A Introduction: Abimelech slays 70 sons of Jerubbaal on a stone [1-6]
B Jotham’s Prophecy announced [7-22] -- bramble, fire
C Shechem sets ambush for Abimelech; told to Abimelech [23-25]
D Gaal, son of Eved moves to Shechem 
E “Who is Abimelech?” Gaal pledges fight [27-29]
F Gaal’s Plot thwarted by Zebul [30-37]
E “Who is Abimelech?” Gaal engages fight [38-40]
D Gaal, son of Eved, driven away from Schechem 
C Abimelech sets ambush for Shechem, Abimelech was told [42-45]
B Jotham’s prophecy realized [46-55] - brushwood, fire
A Conclusion: Abimelech slain with a stone [56-57]
1. God is not mentioned in this chapter. (Schwab, 121). In his absence there is complete chaos and death. The earth, you might say, becomes “formless and void.”
2. Divine retribution drives the passage:
3. Jotham goes up on Mt. Gerizim to speak to the people. Mt. Gerizim & Ebal were the famous mountains where the blessings and curses were antiphanally spoken and affirmed (Cf. Deut. 11, 27, Josh 8). Gerizim was the mountain of blessing, but here it becomes the mountain of cursing. But the curse is a blessing because removing the evil and oppression is a blessing (just as it was with the other nations to whom they were enslaved).
4. V. 23 – “God sent an evil spirit” – God is in charge of evil. Satan is commissioned by God to wreak havoc and serve God’s purpose of judgment. It is a microcosom of the whole chapter as God uses the evil of Abi & S hechem to bring about His judgments.
5. Abimelech and Baal Berith are both half-lings:
This then is a uniquely Israelite paganism (Jordan). Thus, in chapter 9, Israel is not sold into slavery to another nation. They are sold into slavery to themselves with one of their own (Abimelech) as tyrant over them.
By focusing on the idea of “Halfling” the passage indirectly calls for purity: Purity of faith (no syncretism), relationships (no intermarriage), and devotion (no whims of man should be followed, but only God’s law).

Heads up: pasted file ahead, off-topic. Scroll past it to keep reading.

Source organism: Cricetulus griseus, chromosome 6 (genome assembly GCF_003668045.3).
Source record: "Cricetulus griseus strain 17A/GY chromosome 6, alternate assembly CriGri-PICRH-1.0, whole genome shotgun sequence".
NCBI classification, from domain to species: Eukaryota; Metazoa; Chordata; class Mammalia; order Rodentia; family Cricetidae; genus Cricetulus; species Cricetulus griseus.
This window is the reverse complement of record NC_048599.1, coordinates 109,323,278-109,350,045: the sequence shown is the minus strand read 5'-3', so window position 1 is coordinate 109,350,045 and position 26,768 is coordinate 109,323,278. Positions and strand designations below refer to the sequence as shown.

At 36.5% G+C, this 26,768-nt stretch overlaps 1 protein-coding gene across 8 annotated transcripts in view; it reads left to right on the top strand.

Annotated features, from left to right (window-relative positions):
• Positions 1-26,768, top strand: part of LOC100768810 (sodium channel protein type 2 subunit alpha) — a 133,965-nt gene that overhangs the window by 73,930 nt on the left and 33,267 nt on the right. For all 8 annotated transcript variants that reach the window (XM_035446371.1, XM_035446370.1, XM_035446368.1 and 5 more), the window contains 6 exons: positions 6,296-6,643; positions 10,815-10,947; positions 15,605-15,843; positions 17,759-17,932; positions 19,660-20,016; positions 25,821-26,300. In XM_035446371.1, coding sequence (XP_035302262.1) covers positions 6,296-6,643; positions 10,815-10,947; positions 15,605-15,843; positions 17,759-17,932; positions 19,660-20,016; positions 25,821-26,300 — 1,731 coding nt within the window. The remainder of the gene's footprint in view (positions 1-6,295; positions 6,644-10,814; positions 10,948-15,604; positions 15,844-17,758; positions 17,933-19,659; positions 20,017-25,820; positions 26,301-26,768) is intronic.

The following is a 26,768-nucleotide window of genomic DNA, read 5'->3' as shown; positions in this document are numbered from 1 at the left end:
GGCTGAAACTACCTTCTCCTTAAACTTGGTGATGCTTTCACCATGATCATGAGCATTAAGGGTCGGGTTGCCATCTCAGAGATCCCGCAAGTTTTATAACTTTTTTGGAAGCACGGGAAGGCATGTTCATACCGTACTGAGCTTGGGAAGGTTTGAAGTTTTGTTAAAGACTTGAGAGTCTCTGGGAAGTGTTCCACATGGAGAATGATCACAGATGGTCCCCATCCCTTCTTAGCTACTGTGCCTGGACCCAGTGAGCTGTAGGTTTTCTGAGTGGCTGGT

6. The passage’s middle focuses on the overthrow of Gaal.
Gaal’s name means “loathing” or “abomination.” Gaal is also “the son of Eved” (i.e. slave), which likely means he is a Canaanite (remember that the Canaanites were the slaves of Israel). So, despite the evil that Abimelech represents, God continues to accomplish His purposes. He drives out the Canaanites and rids the world of its abominations.
7. Is this story about a judge? Kinda, sorta. Abimelech is not called a judge (he rules, rather than judges), and rightfully so. He is a usurper and is more about death than salvation (an anti-judge, so to speak, who comes to steal, kill, and destroy).
The narrative is chaotic, but there is an underlying order (retribution/justice). It points to the fact that, though the Lord is not mentioned, He is still the true Judge of all (Schawb, 126) who brings down the Usurper of the crown (Satan will soon be crushed under your feet).
Abimelech represents all power hungry, humanistic government. His was a centralizing of power (v.2) with intent to “lord it over.” He is in contrast to Christ, whose Father is the real king and who was given all authority to rule.
8. The whole of the passage reminds us that man’s power is void
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